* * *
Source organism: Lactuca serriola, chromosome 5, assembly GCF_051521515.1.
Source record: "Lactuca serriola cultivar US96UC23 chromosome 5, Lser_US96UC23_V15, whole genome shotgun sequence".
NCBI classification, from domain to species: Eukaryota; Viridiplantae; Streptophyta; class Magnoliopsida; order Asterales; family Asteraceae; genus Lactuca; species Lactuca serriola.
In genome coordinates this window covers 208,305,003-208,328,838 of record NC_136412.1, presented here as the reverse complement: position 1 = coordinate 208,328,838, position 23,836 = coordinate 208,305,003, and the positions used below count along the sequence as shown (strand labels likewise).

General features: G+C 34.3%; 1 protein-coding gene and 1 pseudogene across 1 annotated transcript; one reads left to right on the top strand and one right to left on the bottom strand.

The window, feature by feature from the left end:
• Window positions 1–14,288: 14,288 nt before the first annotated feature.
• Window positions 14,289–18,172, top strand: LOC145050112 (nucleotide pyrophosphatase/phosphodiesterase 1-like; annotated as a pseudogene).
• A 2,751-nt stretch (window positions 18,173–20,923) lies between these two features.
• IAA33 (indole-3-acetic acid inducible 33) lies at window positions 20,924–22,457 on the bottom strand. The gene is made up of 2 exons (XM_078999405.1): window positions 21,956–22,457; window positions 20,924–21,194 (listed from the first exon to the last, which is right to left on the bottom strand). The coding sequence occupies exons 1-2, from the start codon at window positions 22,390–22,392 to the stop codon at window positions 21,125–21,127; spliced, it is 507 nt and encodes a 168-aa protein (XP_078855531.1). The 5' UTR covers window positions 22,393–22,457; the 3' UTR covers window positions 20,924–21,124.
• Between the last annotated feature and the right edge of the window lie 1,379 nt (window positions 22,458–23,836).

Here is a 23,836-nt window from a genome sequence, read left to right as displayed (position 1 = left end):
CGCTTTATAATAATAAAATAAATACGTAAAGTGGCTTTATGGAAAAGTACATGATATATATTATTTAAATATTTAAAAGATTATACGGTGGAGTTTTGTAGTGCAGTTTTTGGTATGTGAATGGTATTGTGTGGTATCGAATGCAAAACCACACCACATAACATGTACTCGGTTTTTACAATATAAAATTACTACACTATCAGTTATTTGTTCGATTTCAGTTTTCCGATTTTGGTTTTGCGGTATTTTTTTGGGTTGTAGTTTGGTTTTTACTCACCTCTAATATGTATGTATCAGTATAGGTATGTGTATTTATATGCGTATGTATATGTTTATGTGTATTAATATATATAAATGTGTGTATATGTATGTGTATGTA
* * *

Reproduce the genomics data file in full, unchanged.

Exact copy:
Source organism: Lactuca serriola, chromosome 5, assembly GCF_051521515.1.
Source record: "Lactuca serriola cultivar US96UC23 chromosome 5, Lser_US96UC23_V15, whole genome shotgun sequence".
NCBI classification, from domain to species: Eukaryota; Viridiplantae; Streptophyta; class Magnoliopsida; order Asterales; family Asteraceae; genus Lactuca; species Lactuca serriola.
In genome coordinates this window covers 208,305,003-208,328,838 of record NC_136412.1, presented here as the reverse complement: position 1 = coordinate 208,328,838, position 23,836 = coordinate 208,305,003, and the positions used below count along the sequence as shown (strand labels likewise).

General features: G+C 34.3%; 1 protein-coding gene and 1 pseudogene across 1 annotated transcript; one reads left to right on the top strand and one right to left on the bottom strand.

The window, feature by feature from the left end:
• Window positions 1–14,288: 14,288 nt before the first annotated feature.
• Window positions 14,289–18,172, top strand: LOC145050112 (nucleotide pyrophosphatase/phosphodiesterase 1-like; annotated as a pseudogene).
• A 2,751-nt stretch (window positions 18,173–20,923) lies between these two features.
• IAA33 (indole-3-acetic acid inducible 33) lies at window positions 20,924–22,457 on the bottom strand. The gene is made up of 2 exons (XM_078999405.1): window positions 21,956–22,457; window positions 20,924–21,194 (listed from the first exon to the last, which is right to left on the bottom strand). The coding sequence occupies exons 1-2, from the start codon at window positions 22,390–22,392 to the stop codon at window positions 21,125–21,127; spliced, it is 507 nt and encodes a 168-aa protein (XP_078855531.1). The 5' UTR covers window positions 22,393–22,457; the 3' UTR covers window positions 20,924–21,124.
• Between the last annotated feature and the right edge of the window lie 1,379 nt (window positions 22,458–23,836).

Here is a 23,836-nt window from a genome sequence, read left to right as displayed (position 1 = left end):
CGCTTTATAATAATAAAATAAATACGTAAAGTGGCTTTATGGAAAAGTACATGATATATATTATTTAAATATTTAAAAGATTATACGGTGGAGTTTTGTAGTGCAGTTTTTGGTATGTGAATGGTATTGTGTGGTATCGAATGCAAAACCACACCACATAACATGTACTCGGTTTTTACAATATAAAATTACTACACTATCAGTTATTTGTTCGATTTCAGTTTTCCGATTTTGGTTTTGCGGTATTTTTTTGGGTTGTAGTTTGGTTTTTACTCACCTCTAATATGTATGTATCAGTATAGGTATGTGTATTTATATGCGTATGTATATGTTTATGTGTATTAATATATATAAATGTGTGTATATGTATGTGTATGTA